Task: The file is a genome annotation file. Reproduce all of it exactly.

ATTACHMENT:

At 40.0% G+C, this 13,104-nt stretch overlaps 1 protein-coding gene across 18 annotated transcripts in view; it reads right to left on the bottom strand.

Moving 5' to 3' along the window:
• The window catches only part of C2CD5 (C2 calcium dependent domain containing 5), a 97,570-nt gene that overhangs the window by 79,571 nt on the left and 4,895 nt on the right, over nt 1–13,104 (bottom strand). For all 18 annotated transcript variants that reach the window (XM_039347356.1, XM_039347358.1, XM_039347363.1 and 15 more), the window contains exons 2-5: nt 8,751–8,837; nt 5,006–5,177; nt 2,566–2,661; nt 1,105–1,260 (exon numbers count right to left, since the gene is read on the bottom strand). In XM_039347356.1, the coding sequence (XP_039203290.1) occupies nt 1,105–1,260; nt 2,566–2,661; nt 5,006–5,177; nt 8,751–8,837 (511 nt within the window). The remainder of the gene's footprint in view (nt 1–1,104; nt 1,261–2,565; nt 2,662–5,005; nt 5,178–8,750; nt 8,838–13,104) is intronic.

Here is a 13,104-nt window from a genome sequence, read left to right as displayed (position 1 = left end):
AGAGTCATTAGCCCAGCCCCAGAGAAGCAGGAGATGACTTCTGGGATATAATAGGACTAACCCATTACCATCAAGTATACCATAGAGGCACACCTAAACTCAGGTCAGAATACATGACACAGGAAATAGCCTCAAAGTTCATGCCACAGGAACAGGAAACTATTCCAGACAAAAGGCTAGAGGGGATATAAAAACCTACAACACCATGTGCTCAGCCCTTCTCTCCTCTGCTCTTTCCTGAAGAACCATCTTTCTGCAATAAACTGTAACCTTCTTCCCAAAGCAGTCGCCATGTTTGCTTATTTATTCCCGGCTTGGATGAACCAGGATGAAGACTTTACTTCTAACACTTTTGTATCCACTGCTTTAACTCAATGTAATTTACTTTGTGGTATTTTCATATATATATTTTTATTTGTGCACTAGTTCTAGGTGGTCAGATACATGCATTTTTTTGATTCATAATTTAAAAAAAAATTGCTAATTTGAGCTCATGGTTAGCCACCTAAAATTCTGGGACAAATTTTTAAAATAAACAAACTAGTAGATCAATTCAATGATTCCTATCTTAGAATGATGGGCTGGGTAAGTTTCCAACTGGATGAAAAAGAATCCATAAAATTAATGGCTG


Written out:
At 40.0% G+C, this 13,104-nt stretch overlaps 1 protein-coding gene across 18 annotated transcripts in view; it reads right to left on the bottom strand.

Moving 5' to 3' along the window:
• The window catches only part of C2CD5 (C2 calcium dependent domain containing 5), a 97,570-nt gene that overhangs the window by 79,571 nt on the left and 4,895 nt on the right, over nt 1–13,104 (bottom strand). For all 18 annotated transcript variants that reach the window (XM_039347356.1, XM_039347358.1, XM_039347363.1 and 15 more), the window contains exons 2-5: nt 8,751–8,837; nt 5,006–5,177; nt 2,566–2,661; nt 1,105–1,260 (exon numbers count right to left, since the gene is read on the bottom strand). In XM_039347356.1, the coding sequence (XP_039203290.1) occupies nt 1,105–1,260; nt 2,566–2,661; nt 5,006–5,177; nt 8,751–8,837 (511 nt within the window). The remainder of the gene's footprint in view (nt 1–1,104; nt 1,261–2,565; nt 2,662–5,005; nt 5,178–8,750; nt 8,838–13,104) is intronic.

Here is a 13,104-nt window from a genome sequence, read left to right as displayed (position 1 = left end):
AGAGTCATTAGCCCAGCCCCAGAGAAGCAGGAGATGACTTCTGGGATATAATAGGACTAACCCATTACCATCAAGTATACCATAGAGGCACACCTAAACTCAGGTCAGAATACATGACACAGGAAATAGCCTCAAAGTTCATGCCACAGGAACAGGAAACTATTCCAGACAAAAGGCTAGAGGGGATATAAAAACCTACAACACCATGTGCTCAGCCCTTCTCTCCTCTGCTCTTTCCTGAAGAACCATCTTTCTGCAATAAACTGTAACCTTCTTCCCAAAGCAGTCGCCATGTTTGCTTATTTATTCCCGGCTTGGATGAACCAGGATGAAGACTTTACTTCTAACACTTTTGTATCCACTGCTTTAACTCAATGTAATTTACTTTGTGGTATTTTCATATATATATTTTTATTTGTGCACTAGTTCTAGGTGGTCAGATACATGCATTTTTTTGATTCATAATTTAAAAAAAAATTGCTAATTTGAGCTCATGGTTAGCCACCTAAAATTCTGGGACAAATTTTTAAAATAAACAAACTAGTAGATCAATTCAATGATTCCTATCTTAGAATGATGGGCTGGGTAAGTTTCCAACTGGATGAAAAAGAATCCATAAAATTAATGGCTG